Recently the global documentary channels have focused much on Westerners who travel abroad and become victims of everything from criminals,
involvement in crime for easy cash, to fake gurus.
The depiction and construction of global travel can change astoundingly between various films and documentaries, and how such programs that focus on
perils in nature and "exotic countries" influence conceptual responses is unknown.
What is less discussed is that some places actually bring out temporary forms of insanity in vulnerable people.
One such form is "India Syndrome".
The issue of "India Syndrome" was raised again recently in the media when a 28-year-old Irishman called Jonathan Spollen went mysteriously missing.
See also this link, which includes a documentary:
In India it seems that some Westerners have starved themselves to death in a yearning for enlightenment.
"India Syndrome" has now been coined as a psychiatric condition along with other geographically distinct mental disorders.
Some of these disorders are clearly misnomers that were named after the places in which they were first identified (Stockholm or Lima Syndrome), while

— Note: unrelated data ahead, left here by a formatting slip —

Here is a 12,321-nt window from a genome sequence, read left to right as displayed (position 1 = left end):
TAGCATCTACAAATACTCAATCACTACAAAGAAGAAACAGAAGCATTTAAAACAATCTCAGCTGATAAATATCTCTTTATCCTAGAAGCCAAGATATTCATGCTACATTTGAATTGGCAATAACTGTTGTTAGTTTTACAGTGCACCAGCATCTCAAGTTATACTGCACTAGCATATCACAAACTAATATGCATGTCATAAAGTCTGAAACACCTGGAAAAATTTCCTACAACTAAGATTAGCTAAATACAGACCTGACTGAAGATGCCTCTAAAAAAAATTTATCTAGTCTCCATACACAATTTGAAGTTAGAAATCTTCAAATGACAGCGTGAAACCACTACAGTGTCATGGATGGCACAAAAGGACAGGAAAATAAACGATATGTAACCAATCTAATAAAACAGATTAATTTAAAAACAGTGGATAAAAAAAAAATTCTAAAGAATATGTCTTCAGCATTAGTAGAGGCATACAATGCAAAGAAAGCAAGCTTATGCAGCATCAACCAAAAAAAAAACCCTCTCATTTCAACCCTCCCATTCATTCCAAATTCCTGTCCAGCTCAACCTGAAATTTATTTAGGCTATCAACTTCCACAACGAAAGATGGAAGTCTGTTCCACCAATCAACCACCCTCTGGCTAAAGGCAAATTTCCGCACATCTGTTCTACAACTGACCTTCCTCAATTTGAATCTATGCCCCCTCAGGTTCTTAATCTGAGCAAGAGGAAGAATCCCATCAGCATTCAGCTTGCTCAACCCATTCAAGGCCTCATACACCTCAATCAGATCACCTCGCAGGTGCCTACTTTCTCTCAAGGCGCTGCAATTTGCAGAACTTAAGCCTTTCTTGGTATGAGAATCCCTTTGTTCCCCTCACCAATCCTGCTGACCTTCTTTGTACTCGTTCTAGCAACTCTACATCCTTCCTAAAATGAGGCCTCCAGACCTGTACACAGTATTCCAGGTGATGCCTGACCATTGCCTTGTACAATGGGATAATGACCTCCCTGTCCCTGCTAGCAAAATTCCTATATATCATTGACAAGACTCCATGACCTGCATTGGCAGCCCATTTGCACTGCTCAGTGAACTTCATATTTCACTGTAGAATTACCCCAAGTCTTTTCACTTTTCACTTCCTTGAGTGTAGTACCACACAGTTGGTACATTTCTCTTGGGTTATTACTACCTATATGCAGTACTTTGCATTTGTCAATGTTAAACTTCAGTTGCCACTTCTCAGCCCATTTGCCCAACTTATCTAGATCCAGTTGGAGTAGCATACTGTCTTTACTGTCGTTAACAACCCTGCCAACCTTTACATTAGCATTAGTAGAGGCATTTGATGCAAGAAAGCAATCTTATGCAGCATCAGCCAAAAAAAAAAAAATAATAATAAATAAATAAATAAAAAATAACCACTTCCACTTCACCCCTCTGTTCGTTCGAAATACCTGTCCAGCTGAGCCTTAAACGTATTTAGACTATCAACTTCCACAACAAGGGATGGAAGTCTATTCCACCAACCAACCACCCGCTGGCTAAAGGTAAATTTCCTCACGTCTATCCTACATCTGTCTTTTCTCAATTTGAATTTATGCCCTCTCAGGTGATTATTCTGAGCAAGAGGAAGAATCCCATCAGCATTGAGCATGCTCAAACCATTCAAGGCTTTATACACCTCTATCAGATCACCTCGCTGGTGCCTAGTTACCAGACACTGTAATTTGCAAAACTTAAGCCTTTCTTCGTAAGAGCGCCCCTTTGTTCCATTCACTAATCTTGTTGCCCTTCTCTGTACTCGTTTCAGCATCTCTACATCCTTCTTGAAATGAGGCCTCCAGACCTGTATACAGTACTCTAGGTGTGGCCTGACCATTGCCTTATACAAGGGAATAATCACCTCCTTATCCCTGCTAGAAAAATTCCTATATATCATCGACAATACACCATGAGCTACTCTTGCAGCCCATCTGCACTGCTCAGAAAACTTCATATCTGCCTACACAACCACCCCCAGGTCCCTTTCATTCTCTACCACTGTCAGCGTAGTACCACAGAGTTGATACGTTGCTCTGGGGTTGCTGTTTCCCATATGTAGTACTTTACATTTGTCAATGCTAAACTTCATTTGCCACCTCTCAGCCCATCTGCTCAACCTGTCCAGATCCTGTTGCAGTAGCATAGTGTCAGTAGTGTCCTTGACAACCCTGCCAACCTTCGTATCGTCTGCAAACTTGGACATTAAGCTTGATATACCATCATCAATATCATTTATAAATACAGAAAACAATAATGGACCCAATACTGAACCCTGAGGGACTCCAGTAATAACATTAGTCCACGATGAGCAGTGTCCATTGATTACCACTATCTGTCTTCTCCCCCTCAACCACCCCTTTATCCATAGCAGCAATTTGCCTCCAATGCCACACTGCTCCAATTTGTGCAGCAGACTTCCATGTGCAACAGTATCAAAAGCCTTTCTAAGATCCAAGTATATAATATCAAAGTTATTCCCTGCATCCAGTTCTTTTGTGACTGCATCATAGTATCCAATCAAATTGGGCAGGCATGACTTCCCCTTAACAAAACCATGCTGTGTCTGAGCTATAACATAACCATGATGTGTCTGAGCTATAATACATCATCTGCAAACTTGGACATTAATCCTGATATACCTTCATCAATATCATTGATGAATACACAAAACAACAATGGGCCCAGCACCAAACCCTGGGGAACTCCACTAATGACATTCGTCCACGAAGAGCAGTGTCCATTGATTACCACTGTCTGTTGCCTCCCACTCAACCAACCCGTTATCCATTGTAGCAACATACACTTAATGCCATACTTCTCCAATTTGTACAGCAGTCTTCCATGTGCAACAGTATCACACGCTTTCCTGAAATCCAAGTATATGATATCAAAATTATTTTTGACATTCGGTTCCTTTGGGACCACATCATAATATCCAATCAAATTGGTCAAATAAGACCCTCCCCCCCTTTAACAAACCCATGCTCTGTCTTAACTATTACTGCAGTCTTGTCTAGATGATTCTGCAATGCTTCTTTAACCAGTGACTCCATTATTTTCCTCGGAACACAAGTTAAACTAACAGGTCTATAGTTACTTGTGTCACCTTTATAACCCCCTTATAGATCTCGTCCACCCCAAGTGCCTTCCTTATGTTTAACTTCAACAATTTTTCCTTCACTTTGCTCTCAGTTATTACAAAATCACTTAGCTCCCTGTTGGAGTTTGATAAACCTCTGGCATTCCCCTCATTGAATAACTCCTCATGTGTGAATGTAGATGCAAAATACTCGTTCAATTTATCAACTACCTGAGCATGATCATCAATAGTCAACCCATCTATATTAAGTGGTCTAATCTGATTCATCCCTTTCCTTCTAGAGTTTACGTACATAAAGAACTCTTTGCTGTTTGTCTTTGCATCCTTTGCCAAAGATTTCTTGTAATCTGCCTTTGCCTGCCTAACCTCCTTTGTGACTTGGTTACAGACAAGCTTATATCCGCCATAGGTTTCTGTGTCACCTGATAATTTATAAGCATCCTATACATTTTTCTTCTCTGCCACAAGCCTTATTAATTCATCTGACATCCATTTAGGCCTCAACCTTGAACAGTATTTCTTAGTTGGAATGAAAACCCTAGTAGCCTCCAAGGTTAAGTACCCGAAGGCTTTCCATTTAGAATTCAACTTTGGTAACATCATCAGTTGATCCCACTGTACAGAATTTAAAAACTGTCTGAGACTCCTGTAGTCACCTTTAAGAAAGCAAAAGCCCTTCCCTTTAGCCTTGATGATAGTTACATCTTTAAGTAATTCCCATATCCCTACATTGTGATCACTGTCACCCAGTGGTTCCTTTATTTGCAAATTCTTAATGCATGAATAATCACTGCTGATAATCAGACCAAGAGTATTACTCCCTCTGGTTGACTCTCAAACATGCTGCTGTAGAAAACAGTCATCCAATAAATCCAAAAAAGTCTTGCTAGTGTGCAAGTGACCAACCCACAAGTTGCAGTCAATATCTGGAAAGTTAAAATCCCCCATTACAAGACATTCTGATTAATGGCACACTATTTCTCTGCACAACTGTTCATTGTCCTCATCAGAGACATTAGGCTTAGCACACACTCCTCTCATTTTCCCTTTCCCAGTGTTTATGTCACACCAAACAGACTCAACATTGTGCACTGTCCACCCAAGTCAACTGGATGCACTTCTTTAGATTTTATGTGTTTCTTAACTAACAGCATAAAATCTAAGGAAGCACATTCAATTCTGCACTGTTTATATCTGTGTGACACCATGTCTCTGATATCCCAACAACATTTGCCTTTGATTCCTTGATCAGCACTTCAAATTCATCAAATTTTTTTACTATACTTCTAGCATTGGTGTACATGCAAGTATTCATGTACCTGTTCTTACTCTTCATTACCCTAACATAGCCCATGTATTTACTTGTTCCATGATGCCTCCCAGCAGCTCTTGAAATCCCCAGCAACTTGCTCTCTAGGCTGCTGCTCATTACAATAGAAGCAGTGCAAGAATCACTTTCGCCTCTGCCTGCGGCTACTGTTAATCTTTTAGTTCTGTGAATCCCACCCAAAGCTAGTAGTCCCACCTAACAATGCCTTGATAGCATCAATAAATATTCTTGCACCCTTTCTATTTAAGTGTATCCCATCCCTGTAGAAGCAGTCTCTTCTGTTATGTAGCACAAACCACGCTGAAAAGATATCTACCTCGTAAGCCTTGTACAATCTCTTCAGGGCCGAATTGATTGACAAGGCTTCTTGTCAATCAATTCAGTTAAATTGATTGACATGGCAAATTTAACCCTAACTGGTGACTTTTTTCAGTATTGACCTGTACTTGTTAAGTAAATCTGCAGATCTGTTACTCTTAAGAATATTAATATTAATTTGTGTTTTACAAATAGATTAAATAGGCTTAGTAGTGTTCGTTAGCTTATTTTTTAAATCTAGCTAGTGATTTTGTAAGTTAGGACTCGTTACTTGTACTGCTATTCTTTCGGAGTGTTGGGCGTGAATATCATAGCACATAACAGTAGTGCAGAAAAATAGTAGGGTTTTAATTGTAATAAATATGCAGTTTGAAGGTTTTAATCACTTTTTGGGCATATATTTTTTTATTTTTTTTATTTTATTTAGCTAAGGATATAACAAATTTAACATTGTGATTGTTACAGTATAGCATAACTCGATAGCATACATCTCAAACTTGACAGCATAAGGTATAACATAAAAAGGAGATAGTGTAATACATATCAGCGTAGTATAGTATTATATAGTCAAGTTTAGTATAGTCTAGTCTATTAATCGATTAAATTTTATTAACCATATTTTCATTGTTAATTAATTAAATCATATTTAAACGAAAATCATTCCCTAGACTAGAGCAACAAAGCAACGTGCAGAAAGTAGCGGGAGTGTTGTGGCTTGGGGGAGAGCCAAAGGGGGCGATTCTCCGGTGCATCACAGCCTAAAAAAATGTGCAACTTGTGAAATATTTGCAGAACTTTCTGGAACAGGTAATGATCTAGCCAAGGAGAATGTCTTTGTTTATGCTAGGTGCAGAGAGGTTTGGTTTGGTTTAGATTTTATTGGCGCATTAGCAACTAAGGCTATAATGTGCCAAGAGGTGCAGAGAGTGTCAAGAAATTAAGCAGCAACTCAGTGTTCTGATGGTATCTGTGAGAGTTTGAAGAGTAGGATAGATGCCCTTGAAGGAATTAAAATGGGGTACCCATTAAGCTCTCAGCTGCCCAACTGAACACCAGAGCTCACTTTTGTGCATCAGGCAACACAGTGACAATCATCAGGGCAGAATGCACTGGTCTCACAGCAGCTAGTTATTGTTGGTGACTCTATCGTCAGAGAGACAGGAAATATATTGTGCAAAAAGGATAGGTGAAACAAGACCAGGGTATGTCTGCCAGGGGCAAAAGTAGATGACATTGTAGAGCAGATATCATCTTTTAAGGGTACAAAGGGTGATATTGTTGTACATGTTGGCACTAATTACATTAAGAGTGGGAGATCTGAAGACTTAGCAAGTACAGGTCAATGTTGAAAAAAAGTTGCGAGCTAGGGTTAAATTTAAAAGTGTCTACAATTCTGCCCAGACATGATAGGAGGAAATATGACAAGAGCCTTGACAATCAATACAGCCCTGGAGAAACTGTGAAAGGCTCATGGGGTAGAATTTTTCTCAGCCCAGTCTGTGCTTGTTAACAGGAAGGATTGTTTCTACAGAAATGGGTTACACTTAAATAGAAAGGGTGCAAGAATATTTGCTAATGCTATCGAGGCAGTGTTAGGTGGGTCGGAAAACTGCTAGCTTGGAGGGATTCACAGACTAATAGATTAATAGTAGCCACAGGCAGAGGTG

the evidence for the rest is rather debatable, and they seem to be linked to religion, rather than places.
"Jerusalem syndrome", for example, is linked to the overwhelming significance of the city in some religions, which turns people with no history of
mental illness temporarily psychotic.
The city of Florence has few religious connotations, but has a similar effect on some Japanese tourists.
I wonder whether some of these places don't project a certain energy that can make people temporarily insane?
I have nightmares about New York and tall buildings, although I've never been there.
Is it just TV and media?
Do you have a phobia for a certain place on earth?
How should we interpret such "syndromes?"
edit on 23-10-2012 by halfoldman because: (no reason given)